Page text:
Category Archives: Commerce

More about East Anglia’s Georgian Beach Companies

Beach companies were established all along the Norfolk and Suffolk coasts from the late eighteenth century into the nineteenth. Some of the larger and busier ports, like Yarmouth, had several. Caister had a beach company from at least the 1790s, … Continue reading

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Mahogany: An Eighteenth-century Wood

The use of mahogany in domestic furniture became so ubiquitous in the 19th and early 20th centuries that it’s something of a surprise to discover that the wood was virtually unknown in Britain before the start of the eighteenth century. … Continue reading

Posted in Commerce, Georgian Society | 6 Comments

The Business Troubles of a Georgian Merchant

Robert Plumsted was a merchant and we are fortunate to have his Letter-book, covering the period from November 1756 to April 1758. Although it includes only copies of the letters he wrote, not those he received, it still gives us … Continue reading

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Norfolk, Napoleon and the Decline of Trade

Many of england’s mediaeval wars were primarily ‘dynastic’ – fought to advance the power, prestige or hegemony of the king and nobles. Even the wars of the first part of the eighteenth century were more for political gain than anything … Continue reading

Posted in C18th Norfolk, Commerce

The Wealth of an Early 18th-century Butcher

Probate inventories are fascinating documents. Unlike more ‘literary’ documents, such as contemporary novels, they let you see the eighteenth-century world as it was, warts and all. By listing everything owned by someone who had recently died, down to broken pots … Continue reading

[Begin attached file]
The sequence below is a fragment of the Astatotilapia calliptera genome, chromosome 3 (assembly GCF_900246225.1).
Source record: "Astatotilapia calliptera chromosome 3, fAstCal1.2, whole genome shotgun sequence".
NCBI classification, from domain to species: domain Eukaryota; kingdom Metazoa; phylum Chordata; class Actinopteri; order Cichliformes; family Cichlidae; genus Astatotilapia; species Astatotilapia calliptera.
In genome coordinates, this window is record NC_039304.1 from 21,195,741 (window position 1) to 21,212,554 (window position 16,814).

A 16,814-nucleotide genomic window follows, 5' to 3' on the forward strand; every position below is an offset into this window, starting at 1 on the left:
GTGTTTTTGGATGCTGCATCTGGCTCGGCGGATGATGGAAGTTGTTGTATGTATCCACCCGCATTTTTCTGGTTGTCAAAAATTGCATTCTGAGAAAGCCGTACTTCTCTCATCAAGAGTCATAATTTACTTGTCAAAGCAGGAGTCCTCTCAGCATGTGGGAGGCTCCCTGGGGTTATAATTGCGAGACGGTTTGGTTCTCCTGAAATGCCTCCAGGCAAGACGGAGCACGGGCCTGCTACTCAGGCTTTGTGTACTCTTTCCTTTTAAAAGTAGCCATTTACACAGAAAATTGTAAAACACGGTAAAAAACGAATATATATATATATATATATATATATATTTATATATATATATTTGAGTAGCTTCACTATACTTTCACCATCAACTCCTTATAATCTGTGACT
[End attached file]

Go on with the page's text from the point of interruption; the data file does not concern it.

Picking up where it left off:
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Georgian Chimney Sweeps

In Georgian England, chimney sweeps took boys from orphanages and homeless children from the streets as indentured servants and apprentices. What they looked for were small boys, usually between five and ten years of age, to clamber up narrow chimney … Continue reading

Posted in Commerce, Georgian Society | 3 Comments

The Georgian Letter-writing Boom

People had written letters to family and friends long before the eighteenth century. The famous Paston letters are only one example. However, both the Georgian and Regency periods saw a vast increase in the amount of correspondence of all kinds. … Continue reading

Posted in Commerce, Georgian Society, Politics | 3 Comments